US President Barack Obama stands at the Pentagon in Washington, DC, September 11, 2014, for a moment of silence marking the 13th anniversary of the 9/11 attacks on the United States.
Credit: Jim Watson

BOSTON — The 13 years of US-led fighting that defined the post-9/11 world in Afghanistan and Iraq, then in smaller campaigns in Yemen and Somalia, came to be known as The Long War.

On Wednesday night, the eve of the 13th anniversary of September 11, President Obama made it clear that The Long War is nowhere near over and indeed has opened a new front against the Islamic State.

Obama appealed to the emotion so many Americans feel in the wake of the beheading of two US journalists by IS. He stood alone in the White House and looked out to a country that had initially been skeptical of further US military action in Iraq and Syria, but which has come to support intervention. And he put America back on a war footing against an asymmetrical enemy in an ill-defined conflict.

Journalists and people around the world were outraged by the murders of freelance reporters Steven Sotloff and James Foley, who worked with GlobalPost, as a direct attack on what we as journalists do. It was a public execution of two American civilians who were willing to take risks to tell the stories of the people who suffer in war. So journalists, including myself, are as prone to the emotion of the moment as anyone else.

And beyond the emotion, there is logic. IS is a genuine threat to the people of Iraq and Syria and to the region. If its forces are permitted to take root in the area that it now controls, it will be a threat to the West. There is a solid argument for action now to confront IS head on.

But even with all of that emotion and all of that logic, it has to be said that Obama is stepping confidently and even convincingly into a minefield that will likely take years, not months, to navigate.

It is ancient terrain wired with explosive divisions that cut along ethnic lines in a part of the Middle East divided by Sunni and Shia mistrust as well as Kurdish aspirations for independence. These divisions cut across regional borders dating back to World War I that now seem to be in the process of being erased.

Lines in the sand are disappearing in the winds of war. The world is faced with the specter that the Middle East as we know it could quite literally be coming apart.

In announcing a sustained campaign to destroy IS, Obama has recast his legacy as a president who, rather than ending the US-led wars in Iraq and Afghanistan as he vowed six years ago. He has instead redefined the global struggle against terrorism as an endless campaign of smaller wars.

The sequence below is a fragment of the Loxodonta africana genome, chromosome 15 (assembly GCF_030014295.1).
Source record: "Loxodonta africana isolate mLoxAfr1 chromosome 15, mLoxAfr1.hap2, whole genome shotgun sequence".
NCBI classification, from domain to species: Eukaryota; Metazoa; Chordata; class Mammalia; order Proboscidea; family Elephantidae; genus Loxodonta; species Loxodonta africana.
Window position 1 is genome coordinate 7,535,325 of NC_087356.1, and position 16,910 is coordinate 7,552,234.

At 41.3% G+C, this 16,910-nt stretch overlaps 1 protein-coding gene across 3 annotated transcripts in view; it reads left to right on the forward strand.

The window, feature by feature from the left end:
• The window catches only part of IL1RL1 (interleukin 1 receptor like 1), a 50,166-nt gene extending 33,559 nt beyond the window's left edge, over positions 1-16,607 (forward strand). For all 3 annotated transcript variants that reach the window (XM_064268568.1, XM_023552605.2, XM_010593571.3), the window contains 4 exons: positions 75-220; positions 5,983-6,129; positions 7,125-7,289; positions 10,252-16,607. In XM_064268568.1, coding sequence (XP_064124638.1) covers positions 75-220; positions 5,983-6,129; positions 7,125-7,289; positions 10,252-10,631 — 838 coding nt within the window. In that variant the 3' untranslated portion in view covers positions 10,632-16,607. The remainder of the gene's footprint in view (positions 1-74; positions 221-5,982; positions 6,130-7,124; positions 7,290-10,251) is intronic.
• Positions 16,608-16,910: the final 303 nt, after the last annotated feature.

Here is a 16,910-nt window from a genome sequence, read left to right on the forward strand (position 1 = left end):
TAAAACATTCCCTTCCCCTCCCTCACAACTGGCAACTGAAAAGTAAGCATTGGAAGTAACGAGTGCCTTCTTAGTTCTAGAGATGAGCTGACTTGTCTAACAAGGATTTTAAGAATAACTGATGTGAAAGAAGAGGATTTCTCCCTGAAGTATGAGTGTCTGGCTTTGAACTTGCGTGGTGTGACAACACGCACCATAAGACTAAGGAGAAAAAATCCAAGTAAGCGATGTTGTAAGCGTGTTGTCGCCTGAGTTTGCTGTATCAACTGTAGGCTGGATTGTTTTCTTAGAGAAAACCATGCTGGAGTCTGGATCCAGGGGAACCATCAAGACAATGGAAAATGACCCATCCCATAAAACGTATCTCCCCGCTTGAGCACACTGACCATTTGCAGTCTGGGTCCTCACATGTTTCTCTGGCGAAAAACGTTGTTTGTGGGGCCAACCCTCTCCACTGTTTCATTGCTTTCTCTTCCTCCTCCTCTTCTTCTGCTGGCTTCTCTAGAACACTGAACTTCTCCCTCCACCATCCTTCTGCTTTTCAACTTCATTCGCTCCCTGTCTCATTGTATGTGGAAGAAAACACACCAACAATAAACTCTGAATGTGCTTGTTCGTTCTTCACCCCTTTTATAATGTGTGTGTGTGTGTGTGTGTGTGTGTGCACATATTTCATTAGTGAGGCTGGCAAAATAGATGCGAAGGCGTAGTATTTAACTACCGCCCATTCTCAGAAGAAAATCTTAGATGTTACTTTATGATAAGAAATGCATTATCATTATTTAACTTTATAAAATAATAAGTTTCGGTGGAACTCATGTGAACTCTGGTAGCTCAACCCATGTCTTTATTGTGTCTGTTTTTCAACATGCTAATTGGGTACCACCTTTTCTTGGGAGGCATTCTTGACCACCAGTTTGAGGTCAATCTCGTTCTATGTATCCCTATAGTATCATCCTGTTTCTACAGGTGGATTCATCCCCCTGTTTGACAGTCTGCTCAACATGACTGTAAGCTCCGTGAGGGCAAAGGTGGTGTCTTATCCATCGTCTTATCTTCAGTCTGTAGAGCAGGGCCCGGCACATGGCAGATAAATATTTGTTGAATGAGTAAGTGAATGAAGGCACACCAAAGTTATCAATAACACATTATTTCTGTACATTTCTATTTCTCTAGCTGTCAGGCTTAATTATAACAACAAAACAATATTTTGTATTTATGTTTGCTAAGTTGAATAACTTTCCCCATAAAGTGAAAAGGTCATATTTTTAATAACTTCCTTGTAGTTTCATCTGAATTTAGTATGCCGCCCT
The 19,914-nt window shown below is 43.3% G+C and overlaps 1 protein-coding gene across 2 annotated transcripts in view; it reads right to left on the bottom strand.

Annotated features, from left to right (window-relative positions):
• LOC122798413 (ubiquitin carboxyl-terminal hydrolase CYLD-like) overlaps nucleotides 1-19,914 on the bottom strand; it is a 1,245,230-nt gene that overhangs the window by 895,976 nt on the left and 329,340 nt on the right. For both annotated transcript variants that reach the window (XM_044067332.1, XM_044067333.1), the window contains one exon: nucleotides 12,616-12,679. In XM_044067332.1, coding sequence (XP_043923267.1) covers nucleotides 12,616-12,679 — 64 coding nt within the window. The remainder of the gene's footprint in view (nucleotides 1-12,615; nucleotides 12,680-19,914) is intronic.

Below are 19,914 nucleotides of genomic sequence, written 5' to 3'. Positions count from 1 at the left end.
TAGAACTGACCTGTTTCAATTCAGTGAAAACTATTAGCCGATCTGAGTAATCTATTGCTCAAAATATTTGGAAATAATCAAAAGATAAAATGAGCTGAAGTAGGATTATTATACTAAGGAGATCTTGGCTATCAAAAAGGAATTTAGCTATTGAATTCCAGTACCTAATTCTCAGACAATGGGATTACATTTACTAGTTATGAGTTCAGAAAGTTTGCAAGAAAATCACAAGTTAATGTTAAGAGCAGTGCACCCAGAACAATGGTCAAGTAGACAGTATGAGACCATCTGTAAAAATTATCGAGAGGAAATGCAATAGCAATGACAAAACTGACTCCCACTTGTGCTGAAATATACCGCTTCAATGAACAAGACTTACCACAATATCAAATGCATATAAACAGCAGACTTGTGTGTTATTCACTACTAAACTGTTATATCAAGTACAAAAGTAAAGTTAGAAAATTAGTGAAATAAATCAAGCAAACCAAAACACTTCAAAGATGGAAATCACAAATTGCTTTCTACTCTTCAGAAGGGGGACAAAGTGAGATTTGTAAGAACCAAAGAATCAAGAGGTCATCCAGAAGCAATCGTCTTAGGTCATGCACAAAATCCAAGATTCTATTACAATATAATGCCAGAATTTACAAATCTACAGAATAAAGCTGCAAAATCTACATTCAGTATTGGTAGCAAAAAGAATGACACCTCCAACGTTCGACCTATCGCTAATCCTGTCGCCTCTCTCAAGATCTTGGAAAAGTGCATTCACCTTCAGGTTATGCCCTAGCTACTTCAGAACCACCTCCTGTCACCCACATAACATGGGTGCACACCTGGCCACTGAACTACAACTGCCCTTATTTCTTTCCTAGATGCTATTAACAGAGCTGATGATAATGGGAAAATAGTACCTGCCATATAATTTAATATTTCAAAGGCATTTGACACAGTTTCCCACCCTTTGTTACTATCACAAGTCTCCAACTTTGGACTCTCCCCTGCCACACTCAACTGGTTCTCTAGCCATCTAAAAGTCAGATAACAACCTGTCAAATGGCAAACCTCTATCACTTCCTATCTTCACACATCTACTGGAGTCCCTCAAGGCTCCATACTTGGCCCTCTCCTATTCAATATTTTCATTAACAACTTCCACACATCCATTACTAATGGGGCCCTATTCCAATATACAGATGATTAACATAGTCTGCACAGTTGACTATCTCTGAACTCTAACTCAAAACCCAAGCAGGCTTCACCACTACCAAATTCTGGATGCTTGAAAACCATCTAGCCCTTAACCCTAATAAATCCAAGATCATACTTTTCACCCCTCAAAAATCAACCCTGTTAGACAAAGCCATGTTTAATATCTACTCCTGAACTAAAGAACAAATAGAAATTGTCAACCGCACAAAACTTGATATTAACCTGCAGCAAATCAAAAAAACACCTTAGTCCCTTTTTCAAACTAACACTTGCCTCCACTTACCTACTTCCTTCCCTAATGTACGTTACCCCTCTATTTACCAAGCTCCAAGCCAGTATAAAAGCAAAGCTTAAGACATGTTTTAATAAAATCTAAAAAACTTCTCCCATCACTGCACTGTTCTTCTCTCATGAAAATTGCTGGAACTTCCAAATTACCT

It is a legacy that he will likely be leaving for the next president, not unlike the legacy of a flawed military strategy he inherited from President George W. Bush.

Obama’s description of the 2003 invasion of Iraq as a “dumb war” will haunt him now that he has recommitted the US military to Iraq, with airstrikes and advisers plunging headlong into the vicious and opaque civil war in Syria without any articulation of what constitutes success.

During the nationally televised address Wednesday night, the president’s promise to carry out a sustained military campaign in Iraq and Syria to “degrade and ultimately destroy” IS had a hole in it that you could drive an armored Humvee through.

That is, he can’t claim to do whatever it takes to destroy the Islamic State and in the same breath rule out ground troops. That just won’t work, as Republicans in Congress and many independent analysts are saying, with an organization like IS that is metastasized into the population it controls.

My fear is that the president has set up his own failure in this conflict, or at a minimum doomed the people of America — as well as Iraq and Syria — to years of more fighting and all the suffering and financial burden that comes with it.

Obama sought to compare the stepped-up airstrikes and the training of the “moderate opposition” fighters in Syria to other counter-terror campaigns in Somalia and Yemen. But the targeted attacks in the Horn of Africa bear little resemblance to the sustained campaign that Obama is preparing to undertake in the swath of land that IS controls in a land mass about the size of Maryland that straddles Syria and Iraq. And the potential for a regional conflagration is far greater in the Middle East than it is in northern Africa.

Today the president looks out on an enormous diplomatic challenge in building the “broad coalition” he said would back his effort. Obama must contend with the shaky process of shoring up a new government in Iraq and standing up its fractured, weak army which will need to lead any military offensive on the ground. The planned effort to train Syrian moderates is no less perilous.

His pivotal speech and this historic moment for the Middle East opens a new chapter of uncertainty in a long book, perhaps even a full sequel to the story.

Call it The Long War II.


GlobalPost Co-founder Charles M. Sennott is the Executive Director of The GroundTruth Project, a non-profit organization that trains, mentors and provides resources to the next generation of correspondents to do work that can make a difference, and to do it safely.

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